Tag Archives: CACC

Keeping our Fans in the Loop – Revisit the ordinance to reduce the stray hold.

Slide1As promised we are keeping our supporters updated with our pursuit in having the Chicago Mayor and Aldermen revisit the ordinance to reduce the stray hold for cats and dogs.

Last week our director sent this email to Mayor Emanuel, Susana Mendoza and the 50 Aldermen:

“The citizens of Chicago have spoken and are continuing to speak out against the ordinance to reduce the stray hold for cats and dogs.  There are currently over 10,000 signatures on the petition to revisit the ordinance for reducing the stray hold for cats and dogs in Chicago.

There was NO discussion regarding how this was going to affect the hundreds of thousands of citizens and their loved family pets.
This new ordinance just made it harder for families to find their lost pets. The issue at Chicago Animal Care and Control (CACC)  is their extremely low Return To Owner (RTO) rate of 15% for dogs and  0% for cats and that is what needs to be addressed.   Many cities and counties (even in Illinois) have RTO rates of 50% or more for dogs and 3-13% for cats.  Common sense dictates that by getting owned strays back home it saves taxpayers’ money.  An added benefit is increased goodwill and public press for CACC and Chicago.

Please take a minute to read Lost Dogs Illinois blogs:

Update:  Revisiting the ordinance to reduce the stray hold

Revisit the ordinance to reduce the stray hold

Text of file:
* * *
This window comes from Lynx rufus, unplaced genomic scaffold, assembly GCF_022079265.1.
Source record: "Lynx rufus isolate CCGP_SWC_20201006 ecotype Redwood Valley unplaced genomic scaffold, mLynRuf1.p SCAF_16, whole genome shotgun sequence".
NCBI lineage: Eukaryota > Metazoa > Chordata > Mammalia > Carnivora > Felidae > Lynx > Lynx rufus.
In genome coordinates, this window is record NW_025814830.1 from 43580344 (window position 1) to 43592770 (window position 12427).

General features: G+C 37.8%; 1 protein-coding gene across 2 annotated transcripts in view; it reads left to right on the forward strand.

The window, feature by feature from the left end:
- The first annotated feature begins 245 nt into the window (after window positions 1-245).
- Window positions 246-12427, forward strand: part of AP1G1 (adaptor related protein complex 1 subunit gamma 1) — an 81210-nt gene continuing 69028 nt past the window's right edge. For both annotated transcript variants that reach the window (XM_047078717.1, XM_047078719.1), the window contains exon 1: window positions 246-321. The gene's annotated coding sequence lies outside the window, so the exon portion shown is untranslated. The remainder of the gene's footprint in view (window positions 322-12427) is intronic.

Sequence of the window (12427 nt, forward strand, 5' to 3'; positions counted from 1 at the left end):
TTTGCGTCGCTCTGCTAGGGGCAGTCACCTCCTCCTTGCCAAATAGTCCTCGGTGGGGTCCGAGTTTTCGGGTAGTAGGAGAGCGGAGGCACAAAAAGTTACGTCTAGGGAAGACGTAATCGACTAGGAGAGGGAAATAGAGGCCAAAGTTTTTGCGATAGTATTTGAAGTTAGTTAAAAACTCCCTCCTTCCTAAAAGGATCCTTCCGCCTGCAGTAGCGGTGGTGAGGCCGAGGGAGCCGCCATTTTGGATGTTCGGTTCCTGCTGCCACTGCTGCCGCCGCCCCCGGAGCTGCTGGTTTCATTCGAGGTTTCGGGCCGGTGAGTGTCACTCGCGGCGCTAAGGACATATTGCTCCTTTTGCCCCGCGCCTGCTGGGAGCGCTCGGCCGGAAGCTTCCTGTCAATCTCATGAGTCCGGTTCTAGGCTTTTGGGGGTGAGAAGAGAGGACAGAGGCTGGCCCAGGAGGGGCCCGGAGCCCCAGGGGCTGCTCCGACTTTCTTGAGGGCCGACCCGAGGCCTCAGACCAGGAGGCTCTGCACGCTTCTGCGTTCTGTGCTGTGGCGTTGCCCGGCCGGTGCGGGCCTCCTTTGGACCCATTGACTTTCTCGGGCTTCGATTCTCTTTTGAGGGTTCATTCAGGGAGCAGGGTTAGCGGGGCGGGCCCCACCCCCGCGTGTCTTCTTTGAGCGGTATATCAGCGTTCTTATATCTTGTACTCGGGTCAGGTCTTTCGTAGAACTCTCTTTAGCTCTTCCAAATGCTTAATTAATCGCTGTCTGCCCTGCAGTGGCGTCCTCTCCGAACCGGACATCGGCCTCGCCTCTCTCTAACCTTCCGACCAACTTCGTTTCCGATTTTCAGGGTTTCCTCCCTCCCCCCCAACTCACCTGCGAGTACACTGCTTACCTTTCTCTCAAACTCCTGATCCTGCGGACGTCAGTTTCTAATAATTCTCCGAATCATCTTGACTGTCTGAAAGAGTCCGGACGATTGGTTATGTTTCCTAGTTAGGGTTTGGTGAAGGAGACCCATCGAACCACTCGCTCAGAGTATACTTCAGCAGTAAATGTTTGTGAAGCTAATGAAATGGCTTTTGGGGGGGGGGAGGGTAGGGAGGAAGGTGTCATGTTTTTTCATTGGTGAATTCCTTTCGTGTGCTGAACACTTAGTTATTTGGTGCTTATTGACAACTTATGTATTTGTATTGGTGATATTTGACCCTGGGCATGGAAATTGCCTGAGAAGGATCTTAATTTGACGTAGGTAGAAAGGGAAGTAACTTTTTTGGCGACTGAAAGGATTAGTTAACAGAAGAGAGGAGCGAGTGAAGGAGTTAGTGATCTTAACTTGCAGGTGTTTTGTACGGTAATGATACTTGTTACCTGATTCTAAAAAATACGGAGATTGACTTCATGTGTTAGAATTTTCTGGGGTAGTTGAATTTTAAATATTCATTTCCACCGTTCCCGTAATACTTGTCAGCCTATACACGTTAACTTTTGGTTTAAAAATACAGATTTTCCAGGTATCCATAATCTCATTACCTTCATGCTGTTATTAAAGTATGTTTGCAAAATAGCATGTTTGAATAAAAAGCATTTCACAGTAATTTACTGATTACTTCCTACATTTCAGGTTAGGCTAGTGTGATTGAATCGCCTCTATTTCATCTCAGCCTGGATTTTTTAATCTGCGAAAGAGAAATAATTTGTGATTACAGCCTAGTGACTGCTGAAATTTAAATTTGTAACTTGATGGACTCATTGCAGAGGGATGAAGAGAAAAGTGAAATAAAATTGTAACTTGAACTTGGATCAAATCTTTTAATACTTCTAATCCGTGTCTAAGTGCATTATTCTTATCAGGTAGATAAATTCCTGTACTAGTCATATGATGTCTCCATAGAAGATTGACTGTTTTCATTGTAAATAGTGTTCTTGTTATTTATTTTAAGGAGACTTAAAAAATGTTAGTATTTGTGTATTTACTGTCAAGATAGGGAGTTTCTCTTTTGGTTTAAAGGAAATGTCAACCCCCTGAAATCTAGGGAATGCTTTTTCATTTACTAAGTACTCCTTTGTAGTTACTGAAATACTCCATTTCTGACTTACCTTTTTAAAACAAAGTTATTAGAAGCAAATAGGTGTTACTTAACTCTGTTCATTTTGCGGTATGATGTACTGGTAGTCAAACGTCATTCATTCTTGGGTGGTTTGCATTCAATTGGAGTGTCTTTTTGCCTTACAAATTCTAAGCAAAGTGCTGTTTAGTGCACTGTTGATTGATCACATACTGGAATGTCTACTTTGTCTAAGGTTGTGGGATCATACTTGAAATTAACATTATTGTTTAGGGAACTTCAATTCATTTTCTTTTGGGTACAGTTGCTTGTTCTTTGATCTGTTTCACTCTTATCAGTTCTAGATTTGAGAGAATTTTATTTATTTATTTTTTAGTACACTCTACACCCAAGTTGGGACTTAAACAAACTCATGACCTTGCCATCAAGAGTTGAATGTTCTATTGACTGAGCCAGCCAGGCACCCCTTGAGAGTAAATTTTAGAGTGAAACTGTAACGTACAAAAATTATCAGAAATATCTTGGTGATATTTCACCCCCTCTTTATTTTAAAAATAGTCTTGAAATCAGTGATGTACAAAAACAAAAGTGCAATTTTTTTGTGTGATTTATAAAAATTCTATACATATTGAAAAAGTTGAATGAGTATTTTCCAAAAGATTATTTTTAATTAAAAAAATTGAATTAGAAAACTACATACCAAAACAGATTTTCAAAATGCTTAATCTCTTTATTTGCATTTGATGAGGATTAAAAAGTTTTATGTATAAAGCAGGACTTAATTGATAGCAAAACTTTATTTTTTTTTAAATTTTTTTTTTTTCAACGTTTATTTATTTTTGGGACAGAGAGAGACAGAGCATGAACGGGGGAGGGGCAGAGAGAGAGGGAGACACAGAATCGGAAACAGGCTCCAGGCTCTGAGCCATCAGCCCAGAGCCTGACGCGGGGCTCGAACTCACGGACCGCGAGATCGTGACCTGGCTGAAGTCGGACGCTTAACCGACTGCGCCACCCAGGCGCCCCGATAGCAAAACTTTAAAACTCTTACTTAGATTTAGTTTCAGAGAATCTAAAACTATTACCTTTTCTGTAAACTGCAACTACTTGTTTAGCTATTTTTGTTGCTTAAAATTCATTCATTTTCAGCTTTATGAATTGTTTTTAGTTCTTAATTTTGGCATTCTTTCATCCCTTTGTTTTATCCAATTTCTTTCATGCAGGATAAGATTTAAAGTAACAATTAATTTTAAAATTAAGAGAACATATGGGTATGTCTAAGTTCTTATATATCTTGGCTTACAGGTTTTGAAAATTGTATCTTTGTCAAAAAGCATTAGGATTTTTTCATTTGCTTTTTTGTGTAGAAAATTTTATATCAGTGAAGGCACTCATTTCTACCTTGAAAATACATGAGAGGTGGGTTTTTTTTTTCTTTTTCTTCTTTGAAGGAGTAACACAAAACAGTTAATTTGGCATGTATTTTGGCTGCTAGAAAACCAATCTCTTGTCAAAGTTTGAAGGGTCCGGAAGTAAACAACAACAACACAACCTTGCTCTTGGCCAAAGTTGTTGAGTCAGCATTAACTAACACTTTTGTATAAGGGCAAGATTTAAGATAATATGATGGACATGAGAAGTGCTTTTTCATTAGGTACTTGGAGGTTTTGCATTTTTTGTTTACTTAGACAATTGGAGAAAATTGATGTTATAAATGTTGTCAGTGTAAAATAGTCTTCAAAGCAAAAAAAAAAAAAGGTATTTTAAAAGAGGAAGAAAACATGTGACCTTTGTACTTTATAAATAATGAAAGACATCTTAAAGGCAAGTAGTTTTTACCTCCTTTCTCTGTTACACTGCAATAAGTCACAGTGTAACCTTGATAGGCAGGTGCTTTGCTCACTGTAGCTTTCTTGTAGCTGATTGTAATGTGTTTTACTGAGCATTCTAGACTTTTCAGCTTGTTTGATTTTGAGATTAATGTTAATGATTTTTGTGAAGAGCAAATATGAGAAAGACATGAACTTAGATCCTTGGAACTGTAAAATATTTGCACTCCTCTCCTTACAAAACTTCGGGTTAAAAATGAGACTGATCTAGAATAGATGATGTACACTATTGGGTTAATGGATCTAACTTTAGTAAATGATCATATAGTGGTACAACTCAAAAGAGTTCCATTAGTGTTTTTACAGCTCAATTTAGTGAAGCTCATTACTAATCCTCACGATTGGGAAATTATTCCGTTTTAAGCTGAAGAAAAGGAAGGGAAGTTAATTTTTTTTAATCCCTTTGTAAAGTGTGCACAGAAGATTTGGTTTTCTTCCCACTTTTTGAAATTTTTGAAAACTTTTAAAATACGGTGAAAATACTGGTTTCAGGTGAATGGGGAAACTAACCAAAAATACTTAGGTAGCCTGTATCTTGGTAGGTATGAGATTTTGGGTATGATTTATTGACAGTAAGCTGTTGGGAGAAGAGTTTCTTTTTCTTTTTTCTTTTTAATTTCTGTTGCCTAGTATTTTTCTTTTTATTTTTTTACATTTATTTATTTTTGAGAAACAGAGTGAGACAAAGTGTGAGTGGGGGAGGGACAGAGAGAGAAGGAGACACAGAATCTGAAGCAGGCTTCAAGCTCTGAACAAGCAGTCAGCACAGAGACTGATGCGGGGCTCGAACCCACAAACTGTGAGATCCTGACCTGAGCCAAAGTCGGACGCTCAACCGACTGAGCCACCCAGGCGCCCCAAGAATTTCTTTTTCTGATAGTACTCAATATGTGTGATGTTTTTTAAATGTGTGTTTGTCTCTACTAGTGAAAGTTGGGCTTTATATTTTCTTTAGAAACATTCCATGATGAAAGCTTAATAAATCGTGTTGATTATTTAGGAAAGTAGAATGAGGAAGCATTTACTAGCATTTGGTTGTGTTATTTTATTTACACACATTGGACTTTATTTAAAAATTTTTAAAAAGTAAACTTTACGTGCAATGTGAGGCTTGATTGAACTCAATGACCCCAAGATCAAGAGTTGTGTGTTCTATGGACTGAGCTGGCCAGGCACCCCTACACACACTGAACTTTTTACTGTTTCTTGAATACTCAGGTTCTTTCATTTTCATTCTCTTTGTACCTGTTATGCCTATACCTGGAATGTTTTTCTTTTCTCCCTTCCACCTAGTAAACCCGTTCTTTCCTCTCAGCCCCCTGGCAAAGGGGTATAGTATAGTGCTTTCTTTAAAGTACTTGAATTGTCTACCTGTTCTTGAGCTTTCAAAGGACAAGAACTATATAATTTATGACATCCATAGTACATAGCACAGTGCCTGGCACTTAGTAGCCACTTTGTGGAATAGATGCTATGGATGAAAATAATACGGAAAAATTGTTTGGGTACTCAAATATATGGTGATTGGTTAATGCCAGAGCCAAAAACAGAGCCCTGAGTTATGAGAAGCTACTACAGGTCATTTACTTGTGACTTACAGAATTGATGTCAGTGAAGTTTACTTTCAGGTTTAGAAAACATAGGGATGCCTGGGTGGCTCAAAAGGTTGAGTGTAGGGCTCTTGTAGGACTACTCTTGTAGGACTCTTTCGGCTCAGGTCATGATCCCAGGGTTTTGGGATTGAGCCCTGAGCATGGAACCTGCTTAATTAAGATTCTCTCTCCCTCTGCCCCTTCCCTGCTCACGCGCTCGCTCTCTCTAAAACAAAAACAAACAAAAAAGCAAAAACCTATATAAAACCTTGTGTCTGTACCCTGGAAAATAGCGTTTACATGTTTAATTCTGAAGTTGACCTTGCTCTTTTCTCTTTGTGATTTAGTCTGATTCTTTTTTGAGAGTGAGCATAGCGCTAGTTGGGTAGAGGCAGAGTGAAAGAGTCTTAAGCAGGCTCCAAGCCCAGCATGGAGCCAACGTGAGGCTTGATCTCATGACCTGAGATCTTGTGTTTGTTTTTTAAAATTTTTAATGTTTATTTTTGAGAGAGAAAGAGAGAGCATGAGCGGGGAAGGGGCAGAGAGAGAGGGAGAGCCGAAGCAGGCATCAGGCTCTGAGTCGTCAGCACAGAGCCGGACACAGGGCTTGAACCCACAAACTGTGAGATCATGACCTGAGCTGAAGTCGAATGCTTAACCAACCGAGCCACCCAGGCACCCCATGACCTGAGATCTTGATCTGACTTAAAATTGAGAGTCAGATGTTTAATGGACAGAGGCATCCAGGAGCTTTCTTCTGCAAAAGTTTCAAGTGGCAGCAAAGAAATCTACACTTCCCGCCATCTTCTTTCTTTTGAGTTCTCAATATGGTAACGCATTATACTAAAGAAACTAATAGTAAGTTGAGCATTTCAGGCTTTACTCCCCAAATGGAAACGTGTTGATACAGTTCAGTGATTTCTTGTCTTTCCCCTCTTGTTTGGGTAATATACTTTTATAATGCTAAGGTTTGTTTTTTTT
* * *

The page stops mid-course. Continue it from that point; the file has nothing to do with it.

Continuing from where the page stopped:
Please feel free to contact me.”

Again, they did not take the time to do their homework in making a decision which affects thousands of citizens in both Chicago and Cook County.  Please continue to put pressure on the Mayor and the aldermen. Be clear with your message and ask them to revisit the ordinance.

Thank you

Update: Revisiting the ordinance to reduce the stray hold for cats and dogs in Chicago

 

Slide1We, at Lost Dogs Illinois, feel it is important to keep you informed on what is going with trying to revisit the ordinance to reduce the stray hold of dogs and cats in Chicago.

Last Thursday our Director attended the open meeting of the Commission (advisory board)  for the City of Chicago Animal Care and Control. She read the following statement:

“Good Morning!  I am Susan Taney, Director of Lost Dogs Illinois.  As many of you know, LDI is a not for profit organization that provides resources and tools to help families find their lost dogs.  We saw the need to help Illinois residents in the recovery of their lost dogs. Many people give up, do not have the resources to help them, do not know where their animal control facility is located or the money to pay for a professional “pet detective”.  In less than five years, over 15,000 dogs have been reunited with their families.

We were very dismayed to learn after the fact that the City of Chicago Budget committee had passed the ordinance to reduce the stray hold.  On LDI’s Facebook page, we asked our supporters to contact the Mayor and Aldermen.  I attended the City Council meeting with our supporters to only find out that there was no public discussion allowed at the meeting.  Another aldermen also had told us that the ordinance was going to be tabled for more discussion.  The ordinance was passed with no public comment.

After trying to find out when the ordinance was going to be implemented.  I FOIA’d (Freedom of Information Act) City of Chicago Animal Care and Control and received the following message – “See Attached and the link to the ordinance” Then I asked the City Clerk’s office – they gave me the link.  Again, no implementation date was set.  I did not find out the implementation date until the Prince Charming blog. There was nothing provided to the hundreds of thousands of Chicago residents with beloved family pet members letting them know that the ordinance had been changed.  Chicago citizens pay taxes; their taxes fund CACC. CACC is supposed to provide services to the citizens.